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Java Developers Bemoan Apple Support

For all of the success it has been enjoying, Apple seems to be on a mission to alienate more and more of its supporters.

iPhone early adopters are still in a huff over the price cut that came so soon after its launch; NBC dumped iTunes altogether; and the music industry has openly complained about iTunes pricing.

Now Java programmers are up in arms over the release last week of Mac OS X 10.5, or Leopard. Some say this is the last straw. Apple shipped Leopard with an old version of the Java Virtual Machine, and a beta version of Java SE 6 was recently pulled from the Apple developer site with no explanation.

This prompted a blow-up on the Javalobby Web site from one developer in a lengthy editorial titled "So Long Apple. The Party's Over." In the editorial, programmer Mike Urban took the company to task for its history of poor Java support and its failure to engage the community.

"There has always been two problems with Java on OS X: They are always falling significantly behind, never had a current version, and their total lack of communication," Urban told InternetNews.com. "It's not just with Java they do this. Apple tends to keep people in the dark a lot about what is going on."

Apple did not respond to a request for comment.

He admits most Mac users probably are not affected, but adds that his company is based on Java, so Apple's ambivalence is having a negative impact on at least one customer. Programmers responding to his post on Javalobby seem to indicate that, at least among Java programmers, there is some agreement with his sentiment.

However, Mike Gualtieri, senior analyst in the application development and program management group at Forrester Research, thinks Apple did the calculus and doesn't think it's losing much. "If they were saying internally 'We can delay the release of Leopard to get Java 6 in or release it,' they will say 'release it,'" he said. "The reality is they aren't in the enterprise and the mass market doesn't need it."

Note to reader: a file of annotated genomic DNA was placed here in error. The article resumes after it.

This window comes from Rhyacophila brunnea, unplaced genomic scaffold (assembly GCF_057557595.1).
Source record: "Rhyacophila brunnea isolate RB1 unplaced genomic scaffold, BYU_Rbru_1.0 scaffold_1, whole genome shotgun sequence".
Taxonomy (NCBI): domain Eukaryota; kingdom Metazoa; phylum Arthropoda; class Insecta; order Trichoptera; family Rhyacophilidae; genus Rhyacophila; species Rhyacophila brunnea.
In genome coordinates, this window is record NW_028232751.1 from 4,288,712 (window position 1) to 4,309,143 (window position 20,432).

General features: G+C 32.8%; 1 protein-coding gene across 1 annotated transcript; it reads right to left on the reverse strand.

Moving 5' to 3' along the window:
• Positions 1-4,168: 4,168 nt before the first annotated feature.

Sun Microsystems, not wanting any part of this brouhaha, would only state for the record that the Mac OS port of Java is Apple's responsibility, one the company asked to take on. However, there were hints of problems earlier this month in James Gosling's blog, when he talked of switching from a MacBook to a Solaris laptop.

One reason he cited for the change was the state of the Mac JDK. "Apple's JDK support is a part of my problem, and yes, I have their JDK6 from the ADC [the Apple Developer Conference]," wrote the creator of Java. "I've met the folks on the JDK team and they're trying real hard. It's hard to tell what the fundamental issue is, but it keeps feeling like the big problem is that developers aren't the 'target demographic.'"

Urban said it would be possible for third parties to do a Mac OS port on their own now that Java is open source, but it would be a headache. "Nothing stopping someone from doing the port, you could do it, but it would be a lot of work because Apple has done so many changes to make it integrate with its desktop," Urban said. "It would be a lot of work."

Gualtieri thinks that Sun blew it with the resource-heavy Java applets—opening the door for Flash—and Java is out of favor with Web developers. "On the Mac, developers who want to create really rich Internet apps use HTML with AJAX or Flash, or they can use Yahoo Pipes, Microsoft Popfly or Google Mashup Editor. There are all kinds of ways to build Web apps that don't require Java," he said.